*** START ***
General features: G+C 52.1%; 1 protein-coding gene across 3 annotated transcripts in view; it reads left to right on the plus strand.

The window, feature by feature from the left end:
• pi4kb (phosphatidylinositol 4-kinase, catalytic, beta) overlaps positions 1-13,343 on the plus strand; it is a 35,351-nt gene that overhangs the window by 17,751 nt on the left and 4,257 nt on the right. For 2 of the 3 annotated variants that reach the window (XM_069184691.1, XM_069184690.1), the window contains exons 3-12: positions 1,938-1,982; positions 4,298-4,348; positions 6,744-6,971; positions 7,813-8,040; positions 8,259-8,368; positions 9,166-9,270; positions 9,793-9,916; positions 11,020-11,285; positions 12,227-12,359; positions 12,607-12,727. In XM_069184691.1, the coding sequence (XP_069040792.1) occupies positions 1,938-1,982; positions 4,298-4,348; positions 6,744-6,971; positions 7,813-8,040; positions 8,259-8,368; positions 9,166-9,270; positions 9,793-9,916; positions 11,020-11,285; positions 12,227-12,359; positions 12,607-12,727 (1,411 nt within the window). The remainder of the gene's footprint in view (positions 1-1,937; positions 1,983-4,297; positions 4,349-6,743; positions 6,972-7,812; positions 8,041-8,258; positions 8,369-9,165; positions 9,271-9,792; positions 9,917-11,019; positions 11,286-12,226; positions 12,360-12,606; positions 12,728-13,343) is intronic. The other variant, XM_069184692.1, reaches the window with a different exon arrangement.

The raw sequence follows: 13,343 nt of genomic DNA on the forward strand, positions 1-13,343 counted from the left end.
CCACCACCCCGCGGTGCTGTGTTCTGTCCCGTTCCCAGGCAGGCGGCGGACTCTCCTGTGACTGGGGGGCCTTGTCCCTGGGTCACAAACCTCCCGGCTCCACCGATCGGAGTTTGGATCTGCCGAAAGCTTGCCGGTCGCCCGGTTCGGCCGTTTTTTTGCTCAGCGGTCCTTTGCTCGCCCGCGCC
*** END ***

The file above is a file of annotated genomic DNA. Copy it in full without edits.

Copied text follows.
General features: G+C 52.1%; 1 protein-coding gene across 3 annotated transcripts in view; it reads left to right on the plus strand.

The window, feature by feature from the left end:
• pi4kb (phosphatidylinositol 4-kinase, catalytic, beta) overlaps positions 1-13,343 on the plus strand; it is a 35,351-nt gene that overhangs the window by 17,751 nt on the left and 4,257 nt on the right. For 2 of the 3 annotated variants that reach the window (XM_069184691.1, XM_069184690.1), the window contains exons 3-12: positions 1,938-1,982; positions 4,298-4,348; positions 6,744-6,971; positions 7,813-8,040; positions 8,259-8,368; positions 9,166-9,270; positions 9,793-9,916; positions 11,020-11,285; positions 12,227-12,359; positions 12,607-12,727. In XM_069184691.1, the coding sequence (XP_069040792.1) occupies positions 1,938-1,982; positions 4,298-4,348; positions 6,744-6,971; positions 7,813-8,040; positions 8,259-8,368; positions 9,166-9,270; positions 9,793-9,916; positions 11,020-11,285; positions 12,227-12,359; positions 12,607-12,727 (1,411 nt within the window). The remainder of the gene's footprint in view (positions 1-1,937; positions 1,983-4,297; positions 4,349-6,743; positions 6,972-7,812; positions 8,041-8,258; positions 8,369-9,165; positions 9,271-9,792; positions 9,917-11,019; positions 11,286-12,226; positions 12,360-12,606; positions 12,728-13,343) is intronic. The other variant, XM_069184692.1, reaches the window with a different exon arrangement.

The raw sequence follows: 13,343 nt of genomic DNA on the forward strand, positions 1-13,343 counted from the left end.
CCACCACCCCGCGGTGCTGTGTTCTGTCCCGTTCCCAGGCAGGCGGCGGACTCTCCTGTGACTGGGGGGCCTTGTCCCTGGGTCACAAACCTCCCGGCTCCACCGATCGGAGTTTGGATCTGCCGAAAGCTTGCCGGTCGCCCGGTTCGGCCGTTTTTTTGCTCAGCGGTCCTTTGCTCGCCCGCGCC